1. Perhaps kids that young can’t make the complex connection between a parent helping them enforce their right to bodily autonomy around hugging and kissing with a broader concept of self-guided bodily autonomy that relies on their own ability to stand up for themselves in higher pressure situations. Perhaps they can’t make the connection between public displays of affection with relatives and private abuse by manipulative abusers. So they learn narrowly that their parents won’t make them kiss people they don’t want to kiss but they miss that when their parents aren’t around and they are subject to pressure from manipulative older kids adults who want to touch their private parts that they have the same right and ability to say no when others aren’t going to back them up.

  2. I wonder whether this leads to worse outcomes for kids who are abused notwithstanding this upbringing. This strategy creates the expectation that the kid will play an active role in preventing abuse. If the kid fails to do so at a critical time because they lack the courage or the emotional maturity, will they feel worse about themselves because of what happens? If they feel that their behavior in failing to say no at the appropriate time is embarrassing, will they be less likely to tell their parents about abuse?

  3. Parents who think this works even if it doesn’t might be missing other strategies that work better. Perhaps the better strategy is to just directly talk to children about not allowing other people to touch their private parts, that people should not touch them in intimate ways without their consent, that they are always free to talk with their parents about people who touch their parts or try to touch their parts, that they should not keep secrets that an abuser might ask them to keep, that the child will be heard and believed about abuse, and that their parents will still love them because an abuser cannot interfere with the way their parents love them. But if parents believe, in the absence of evidence, that this strategy is the key one to keeping their kids safe from abuse and promoting healthy relationships later in life, they might not focus their child rearing strategies on the most effective things.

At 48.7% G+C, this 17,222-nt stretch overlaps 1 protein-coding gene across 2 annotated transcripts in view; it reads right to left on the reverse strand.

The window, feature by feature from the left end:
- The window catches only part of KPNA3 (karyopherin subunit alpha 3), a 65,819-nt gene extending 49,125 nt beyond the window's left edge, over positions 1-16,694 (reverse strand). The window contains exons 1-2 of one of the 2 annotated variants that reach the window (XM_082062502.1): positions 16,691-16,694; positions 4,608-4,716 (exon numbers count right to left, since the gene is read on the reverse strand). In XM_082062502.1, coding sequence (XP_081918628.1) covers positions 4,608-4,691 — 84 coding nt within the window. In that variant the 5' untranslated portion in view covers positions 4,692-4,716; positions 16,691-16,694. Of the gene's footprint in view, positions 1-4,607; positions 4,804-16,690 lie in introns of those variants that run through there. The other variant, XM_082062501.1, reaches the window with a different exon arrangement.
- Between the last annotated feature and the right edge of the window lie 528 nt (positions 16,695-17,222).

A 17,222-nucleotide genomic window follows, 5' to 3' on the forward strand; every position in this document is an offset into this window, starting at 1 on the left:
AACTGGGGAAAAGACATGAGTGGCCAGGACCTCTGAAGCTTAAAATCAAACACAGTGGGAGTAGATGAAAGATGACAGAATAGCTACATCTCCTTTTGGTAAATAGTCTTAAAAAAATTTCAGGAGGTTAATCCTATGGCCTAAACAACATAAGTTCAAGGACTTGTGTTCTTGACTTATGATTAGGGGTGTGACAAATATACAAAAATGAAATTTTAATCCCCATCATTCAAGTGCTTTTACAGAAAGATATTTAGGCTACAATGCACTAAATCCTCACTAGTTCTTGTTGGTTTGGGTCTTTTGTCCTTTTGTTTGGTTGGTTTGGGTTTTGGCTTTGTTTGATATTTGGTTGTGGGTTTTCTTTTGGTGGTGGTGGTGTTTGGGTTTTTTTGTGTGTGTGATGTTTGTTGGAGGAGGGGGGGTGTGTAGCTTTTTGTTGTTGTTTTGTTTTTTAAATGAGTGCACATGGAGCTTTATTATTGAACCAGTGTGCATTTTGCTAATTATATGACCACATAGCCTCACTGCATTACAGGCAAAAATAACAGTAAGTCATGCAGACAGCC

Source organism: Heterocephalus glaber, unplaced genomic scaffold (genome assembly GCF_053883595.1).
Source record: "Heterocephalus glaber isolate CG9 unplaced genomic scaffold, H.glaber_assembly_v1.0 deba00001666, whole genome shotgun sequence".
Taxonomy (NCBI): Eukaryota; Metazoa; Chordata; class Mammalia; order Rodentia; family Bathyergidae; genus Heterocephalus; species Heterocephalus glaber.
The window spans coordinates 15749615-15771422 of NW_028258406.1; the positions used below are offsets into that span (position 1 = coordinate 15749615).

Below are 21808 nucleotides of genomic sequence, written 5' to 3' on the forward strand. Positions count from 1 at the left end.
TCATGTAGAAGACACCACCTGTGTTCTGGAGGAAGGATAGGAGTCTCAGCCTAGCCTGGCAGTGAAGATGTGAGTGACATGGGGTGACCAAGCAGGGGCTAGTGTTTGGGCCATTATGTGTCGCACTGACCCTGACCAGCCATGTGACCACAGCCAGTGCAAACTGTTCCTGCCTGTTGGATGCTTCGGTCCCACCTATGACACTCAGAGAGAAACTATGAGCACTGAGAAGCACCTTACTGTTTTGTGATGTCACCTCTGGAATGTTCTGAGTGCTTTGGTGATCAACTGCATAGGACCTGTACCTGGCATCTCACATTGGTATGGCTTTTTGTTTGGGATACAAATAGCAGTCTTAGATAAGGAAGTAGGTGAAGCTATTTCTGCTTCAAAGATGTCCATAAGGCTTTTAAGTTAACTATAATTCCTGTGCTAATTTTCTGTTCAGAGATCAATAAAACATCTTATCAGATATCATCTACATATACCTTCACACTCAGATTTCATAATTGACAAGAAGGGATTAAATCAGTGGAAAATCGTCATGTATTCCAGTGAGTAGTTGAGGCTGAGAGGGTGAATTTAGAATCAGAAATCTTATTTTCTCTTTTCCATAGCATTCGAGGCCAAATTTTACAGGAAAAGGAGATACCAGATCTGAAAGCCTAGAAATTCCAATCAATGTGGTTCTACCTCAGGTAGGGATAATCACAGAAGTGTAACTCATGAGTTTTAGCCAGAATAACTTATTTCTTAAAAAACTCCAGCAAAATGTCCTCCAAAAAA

Of course, these strategies aren’t mutually exclusive. Every parent wants to do everything for their kids and teach them every desirable value all the time. But some lessons are going to be emphasized at the expense of others and some might contradict others.